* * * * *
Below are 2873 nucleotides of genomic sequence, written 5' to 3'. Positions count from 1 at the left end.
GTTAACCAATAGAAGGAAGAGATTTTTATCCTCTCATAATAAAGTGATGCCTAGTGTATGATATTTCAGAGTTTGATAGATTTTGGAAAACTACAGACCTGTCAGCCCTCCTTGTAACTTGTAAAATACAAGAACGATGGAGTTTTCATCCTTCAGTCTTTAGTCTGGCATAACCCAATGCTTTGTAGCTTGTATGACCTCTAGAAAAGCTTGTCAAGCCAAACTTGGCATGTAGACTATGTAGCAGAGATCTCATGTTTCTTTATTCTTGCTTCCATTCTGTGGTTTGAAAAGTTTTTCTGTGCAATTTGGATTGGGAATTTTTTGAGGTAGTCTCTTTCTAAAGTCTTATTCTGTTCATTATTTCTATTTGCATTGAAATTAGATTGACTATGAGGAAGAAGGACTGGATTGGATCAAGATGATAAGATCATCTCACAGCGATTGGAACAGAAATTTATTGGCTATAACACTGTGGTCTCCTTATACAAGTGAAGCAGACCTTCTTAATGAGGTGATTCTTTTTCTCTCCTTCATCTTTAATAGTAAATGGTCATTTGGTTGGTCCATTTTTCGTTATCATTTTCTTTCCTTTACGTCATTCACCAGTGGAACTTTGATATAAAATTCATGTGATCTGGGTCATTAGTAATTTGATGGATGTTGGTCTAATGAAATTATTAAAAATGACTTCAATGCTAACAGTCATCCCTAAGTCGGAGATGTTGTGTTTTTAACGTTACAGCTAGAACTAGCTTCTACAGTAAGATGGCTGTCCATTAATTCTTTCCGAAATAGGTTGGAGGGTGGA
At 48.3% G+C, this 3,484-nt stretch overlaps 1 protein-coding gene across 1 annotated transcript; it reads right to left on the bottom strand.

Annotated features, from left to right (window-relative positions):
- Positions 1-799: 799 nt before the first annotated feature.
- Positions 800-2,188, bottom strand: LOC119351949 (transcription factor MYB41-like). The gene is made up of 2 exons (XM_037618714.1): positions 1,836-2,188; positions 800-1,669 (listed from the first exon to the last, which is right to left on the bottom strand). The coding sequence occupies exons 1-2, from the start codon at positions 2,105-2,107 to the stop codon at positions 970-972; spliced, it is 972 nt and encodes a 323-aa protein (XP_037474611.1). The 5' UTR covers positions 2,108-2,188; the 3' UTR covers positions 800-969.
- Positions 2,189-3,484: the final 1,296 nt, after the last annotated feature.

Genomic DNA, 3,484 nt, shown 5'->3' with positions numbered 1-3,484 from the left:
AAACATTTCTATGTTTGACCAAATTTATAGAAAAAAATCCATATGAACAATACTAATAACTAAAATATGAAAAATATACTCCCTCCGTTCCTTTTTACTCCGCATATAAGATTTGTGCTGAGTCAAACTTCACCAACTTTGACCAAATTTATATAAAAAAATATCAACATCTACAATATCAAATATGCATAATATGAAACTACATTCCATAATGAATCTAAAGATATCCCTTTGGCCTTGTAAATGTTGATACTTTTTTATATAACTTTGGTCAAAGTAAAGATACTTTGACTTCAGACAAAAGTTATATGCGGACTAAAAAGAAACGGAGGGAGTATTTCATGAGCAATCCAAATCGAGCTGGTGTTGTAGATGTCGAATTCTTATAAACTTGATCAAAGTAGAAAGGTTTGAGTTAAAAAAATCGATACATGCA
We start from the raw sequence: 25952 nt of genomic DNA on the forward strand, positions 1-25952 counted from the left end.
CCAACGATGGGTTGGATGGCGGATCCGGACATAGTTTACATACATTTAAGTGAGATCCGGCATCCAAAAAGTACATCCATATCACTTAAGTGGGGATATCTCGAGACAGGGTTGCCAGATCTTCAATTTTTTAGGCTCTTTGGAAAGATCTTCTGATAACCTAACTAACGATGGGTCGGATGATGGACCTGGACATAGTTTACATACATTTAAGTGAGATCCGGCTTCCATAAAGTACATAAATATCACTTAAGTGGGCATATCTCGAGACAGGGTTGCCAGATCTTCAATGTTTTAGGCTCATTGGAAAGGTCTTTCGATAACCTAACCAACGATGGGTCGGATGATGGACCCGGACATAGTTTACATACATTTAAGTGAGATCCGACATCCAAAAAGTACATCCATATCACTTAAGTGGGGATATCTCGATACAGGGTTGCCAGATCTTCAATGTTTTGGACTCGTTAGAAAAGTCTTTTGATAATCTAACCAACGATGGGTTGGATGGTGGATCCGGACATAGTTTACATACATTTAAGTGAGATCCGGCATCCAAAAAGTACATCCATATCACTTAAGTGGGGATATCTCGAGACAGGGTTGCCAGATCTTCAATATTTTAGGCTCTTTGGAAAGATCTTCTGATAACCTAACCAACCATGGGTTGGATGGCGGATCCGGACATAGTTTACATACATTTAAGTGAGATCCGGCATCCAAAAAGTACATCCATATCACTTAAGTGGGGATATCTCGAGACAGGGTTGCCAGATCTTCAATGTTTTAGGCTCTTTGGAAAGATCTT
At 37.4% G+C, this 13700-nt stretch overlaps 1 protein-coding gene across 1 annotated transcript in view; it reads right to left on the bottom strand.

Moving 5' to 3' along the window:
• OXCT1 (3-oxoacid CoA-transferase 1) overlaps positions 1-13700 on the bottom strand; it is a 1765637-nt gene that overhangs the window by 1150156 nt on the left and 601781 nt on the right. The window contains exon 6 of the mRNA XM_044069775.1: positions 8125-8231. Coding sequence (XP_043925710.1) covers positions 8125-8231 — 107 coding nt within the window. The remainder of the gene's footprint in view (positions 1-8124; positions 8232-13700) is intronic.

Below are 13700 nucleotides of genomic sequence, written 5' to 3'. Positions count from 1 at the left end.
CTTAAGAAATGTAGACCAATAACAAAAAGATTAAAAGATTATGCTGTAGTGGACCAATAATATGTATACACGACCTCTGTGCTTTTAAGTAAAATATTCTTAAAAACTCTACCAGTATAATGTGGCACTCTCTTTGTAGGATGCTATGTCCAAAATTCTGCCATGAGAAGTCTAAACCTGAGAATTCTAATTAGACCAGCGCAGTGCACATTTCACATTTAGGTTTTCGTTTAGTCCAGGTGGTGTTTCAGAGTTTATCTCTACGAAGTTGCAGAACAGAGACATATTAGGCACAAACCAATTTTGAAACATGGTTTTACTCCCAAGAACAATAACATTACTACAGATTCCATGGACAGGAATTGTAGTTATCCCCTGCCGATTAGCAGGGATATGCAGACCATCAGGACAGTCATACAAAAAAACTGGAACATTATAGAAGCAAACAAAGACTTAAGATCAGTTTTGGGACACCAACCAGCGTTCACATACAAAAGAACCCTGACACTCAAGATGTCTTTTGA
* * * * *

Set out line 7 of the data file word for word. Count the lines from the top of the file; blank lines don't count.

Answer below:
- Positions 2,189-3,484: the final 1,296 nt, after the last annotated feature.